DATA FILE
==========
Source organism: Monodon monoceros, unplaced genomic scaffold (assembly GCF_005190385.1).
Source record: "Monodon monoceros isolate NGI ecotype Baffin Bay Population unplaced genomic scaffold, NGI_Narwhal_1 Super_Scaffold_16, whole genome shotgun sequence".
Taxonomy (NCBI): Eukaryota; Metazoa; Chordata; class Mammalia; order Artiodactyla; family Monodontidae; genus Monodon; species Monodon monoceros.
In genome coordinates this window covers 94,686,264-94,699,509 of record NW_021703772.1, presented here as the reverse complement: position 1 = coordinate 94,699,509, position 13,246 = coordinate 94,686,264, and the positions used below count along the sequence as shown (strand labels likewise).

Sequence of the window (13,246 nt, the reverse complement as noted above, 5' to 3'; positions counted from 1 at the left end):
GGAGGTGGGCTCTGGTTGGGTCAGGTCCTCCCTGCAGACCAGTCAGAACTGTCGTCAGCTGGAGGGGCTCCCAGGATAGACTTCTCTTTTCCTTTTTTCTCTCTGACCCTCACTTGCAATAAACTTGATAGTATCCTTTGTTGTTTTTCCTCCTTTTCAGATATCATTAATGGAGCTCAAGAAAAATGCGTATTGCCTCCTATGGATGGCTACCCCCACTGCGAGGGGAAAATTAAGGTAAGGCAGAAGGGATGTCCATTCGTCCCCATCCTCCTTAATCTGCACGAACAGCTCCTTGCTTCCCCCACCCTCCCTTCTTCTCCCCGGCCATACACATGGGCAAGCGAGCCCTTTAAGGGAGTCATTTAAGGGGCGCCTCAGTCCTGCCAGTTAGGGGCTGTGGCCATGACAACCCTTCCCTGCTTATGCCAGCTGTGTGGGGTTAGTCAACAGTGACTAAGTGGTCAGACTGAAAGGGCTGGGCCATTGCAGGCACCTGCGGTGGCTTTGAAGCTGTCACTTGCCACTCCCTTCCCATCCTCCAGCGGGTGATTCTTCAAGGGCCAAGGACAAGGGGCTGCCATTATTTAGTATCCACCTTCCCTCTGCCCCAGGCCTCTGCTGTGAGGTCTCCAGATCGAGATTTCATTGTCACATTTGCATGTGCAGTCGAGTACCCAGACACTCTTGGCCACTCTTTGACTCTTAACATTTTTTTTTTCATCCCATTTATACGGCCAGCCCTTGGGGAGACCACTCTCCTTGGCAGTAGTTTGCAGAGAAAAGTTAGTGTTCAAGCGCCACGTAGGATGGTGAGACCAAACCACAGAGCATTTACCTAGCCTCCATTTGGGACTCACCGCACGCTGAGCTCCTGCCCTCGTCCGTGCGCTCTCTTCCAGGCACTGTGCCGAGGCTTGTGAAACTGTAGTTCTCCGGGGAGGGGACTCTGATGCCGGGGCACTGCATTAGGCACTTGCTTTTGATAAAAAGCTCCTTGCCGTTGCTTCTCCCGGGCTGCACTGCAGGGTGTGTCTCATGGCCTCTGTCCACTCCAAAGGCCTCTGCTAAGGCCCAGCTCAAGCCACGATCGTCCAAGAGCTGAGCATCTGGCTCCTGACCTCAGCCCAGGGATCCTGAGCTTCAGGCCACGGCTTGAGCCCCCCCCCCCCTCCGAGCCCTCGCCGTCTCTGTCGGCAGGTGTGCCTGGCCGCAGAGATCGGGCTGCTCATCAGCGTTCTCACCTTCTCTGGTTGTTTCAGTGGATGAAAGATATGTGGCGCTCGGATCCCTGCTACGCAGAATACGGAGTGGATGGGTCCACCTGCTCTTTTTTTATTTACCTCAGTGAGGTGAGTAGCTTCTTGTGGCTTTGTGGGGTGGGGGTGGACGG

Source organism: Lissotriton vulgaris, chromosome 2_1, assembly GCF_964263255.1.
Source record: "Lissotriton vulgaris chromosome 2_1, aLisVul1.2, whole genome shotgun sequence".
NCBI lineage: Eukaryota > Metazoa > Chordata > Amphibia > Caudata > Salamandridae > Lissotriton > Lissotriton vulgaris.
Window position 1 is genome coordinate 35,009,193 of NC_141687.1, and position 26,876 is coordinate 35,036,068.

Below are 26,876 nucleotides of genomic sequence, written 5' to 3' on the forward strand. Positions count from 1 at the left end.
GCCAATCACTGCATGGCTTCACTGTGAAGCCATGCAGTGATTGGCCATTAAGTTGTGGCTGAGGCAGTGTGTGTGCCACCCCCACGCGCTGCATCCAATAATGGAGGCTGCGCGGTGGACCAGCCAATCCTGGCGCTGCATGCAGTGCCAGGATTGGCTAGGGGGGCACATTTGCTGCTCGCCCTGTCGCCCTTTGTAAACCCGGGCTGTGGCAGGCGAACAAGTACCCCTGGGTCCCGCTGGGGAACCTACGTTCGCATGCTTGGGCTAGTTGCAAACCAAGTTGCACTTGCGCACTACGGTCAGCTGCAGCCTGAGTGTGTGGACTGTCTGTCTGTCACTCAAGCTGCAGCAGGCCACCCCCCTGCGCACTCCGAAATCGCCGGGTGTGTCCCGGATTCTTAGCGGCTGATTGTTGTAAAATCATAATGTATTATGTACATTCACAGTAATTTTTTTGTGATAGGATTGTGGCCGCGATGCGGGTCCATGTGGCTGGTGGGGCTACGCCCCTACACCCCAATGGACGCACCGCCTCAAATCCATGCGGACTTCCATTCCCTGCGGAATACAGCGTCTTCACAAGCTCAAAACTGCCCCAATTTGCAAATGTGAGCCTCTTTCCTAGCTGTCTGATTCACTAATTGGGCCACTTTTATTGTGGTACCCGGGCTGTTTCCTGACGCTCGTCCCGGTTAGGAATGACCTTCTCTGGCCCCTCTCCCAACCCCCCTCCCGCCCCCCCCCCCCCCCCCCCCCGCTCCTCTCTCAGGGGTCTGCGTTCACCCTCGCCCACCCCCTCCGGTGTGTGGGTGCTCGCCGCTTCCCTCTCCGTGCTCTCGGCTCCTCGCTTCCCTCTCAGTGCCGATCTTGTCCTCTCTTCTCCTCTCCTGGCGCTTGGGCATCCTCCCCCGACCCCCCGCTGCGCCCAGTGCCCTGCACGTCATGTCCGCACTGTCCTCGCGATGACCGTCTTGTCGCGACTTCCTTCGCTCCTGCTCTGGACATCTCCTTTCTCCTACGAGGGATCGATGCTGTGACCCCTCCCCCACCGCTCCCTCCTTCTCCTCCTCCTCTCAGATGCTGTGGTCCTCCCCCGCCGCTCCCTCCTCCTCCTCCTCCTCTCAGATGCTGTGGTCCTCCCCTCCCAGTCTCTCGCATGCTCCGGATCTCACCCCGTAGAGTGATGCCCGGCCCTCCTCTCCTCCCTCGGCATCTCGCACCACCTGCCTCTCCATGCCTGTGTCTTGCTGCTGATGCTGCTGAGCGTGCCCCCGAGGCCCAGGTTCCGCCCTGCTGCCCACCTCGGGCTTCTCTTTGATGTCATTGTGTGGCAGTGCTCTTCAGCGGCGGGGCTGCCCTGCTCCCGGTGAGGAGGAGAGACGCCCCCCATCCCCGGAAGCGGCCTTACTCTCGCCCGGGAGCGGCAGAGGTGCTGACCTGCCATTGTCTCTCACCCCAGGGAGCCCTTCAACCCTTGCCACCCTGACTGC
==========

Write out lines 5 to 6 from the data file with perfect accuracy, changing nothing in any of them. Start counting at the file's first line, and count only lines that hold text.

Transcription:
Sequence of the window (13,246 nt, the reverse complement as noted above, 5' to 3'; positions counted from 1 at the left end):
GGAGGTGGGCTCTGGTTGGGTCAGGTCCTCCCTGCAGACCAGTCAGAACTGTCGTCAGCTGGAGGGGCTCCCAGGATAGACTTCTCTTTTCCTTTTTTCTCTCTGACCCTCACTTGCAATAAACTTGATAGTATCCTTTGTTGTTTTTCCTCCTTTTCAGATATCATTAATGGAGCTCAAGAAAAATGCGTATTGCCTCCTATGGATGGCTACCCCCACTGCGAGGGGAAAATTAAGGTAAGGCAGAAGGGATGTCCATTCGTCCCCATCCTCCTTAATCTGCACGAACAGCTCCTTGCTTCCCCCACCCTCCCTTCTTCTCCCCGGCCATACACATGGGCAAGCGAGCCCTTTAAGGGAGTCATTTAAGGGGCGCCTCAGTCCTGCCAGTTAGGGGCTGTGGCCATGACAACCCTTCCCTGCTTATGCCAGCTGTGTGGGGTTAGTCAACAGTGACTAAGTGGTCAGACTGAAAGGGCTGGGCCATTGCAGGCACCTGCGGTGGCTTTGAAGCTGTCACTTGCCACTCCCTTCCCATCCTCCAGCGGGTGATTCTTCAAGGGCCAAGGACAAGGGGCTGCCATTATTTAGTATCCACCTTCCCTCTGCCCCAGGCCTCTGCTGTGAGGTCTCCAGATCGAGATTTCATTGTCACATTTGCATGTGCAGTCGAGTACCCAGACACTCTTGGCCACTCTTTGACTCTTAACATTTTTTTTTTCATCCCATTTATACGGCCAGCCCTTGGGGAGACCACTCTCCTTGGCAGTAGTTTGCAGAGAAAAGTTAGTGTTCAAGCGCCACGTAGGATGGTGAGACCAAACCACAGAGCATTTACCTAGCCTCCATTTGGGACTCACCGCACGCTGAGCTCCTGCCCTCGTCCGTGCGCTCTCTTCCAGGCACTGTGCCGAGGCTTGTGAAACTGTAGTTCTCCGGGGAGGGGACTCTGATGCCGGGGCACTGCATTAGGCACTTGCTTTTGATAAAAAGCTCCTTGCCGTTGCTTCTCCCGGGCTGCACTGCAGGGTGTGTCTCATGGCCTCTGTCCACTCCAAAGGCCTCTGCTAAGGCCCAGCTCAAGCCACGATCGTCCAAGAGCTGAGCATCTGGCTCCTGACCTCAGCCCAGGGATCCTGAGCTTCAGGCCACGGCTTGAGCCCCCCCCCCCCTCCGAGCCCTCGCCGTCTCTGTCGGCAGGTGTGCCTGGCCGCAGAGATCGGGCTGCTCATCAGCGTTCTCACCTTCTCTGGTTGTTTCAGTGGATGAAAGATATGTGGCGCTCGGATCCCTGCTACGCAGAATACGGAGTGGATGGGTCCACCTGCTCTTTTTTTATTTACCTCAGTGAGGTGAGTAGCTTCTTGTGGCTTTGTGGGGTGGGGGTGGACGG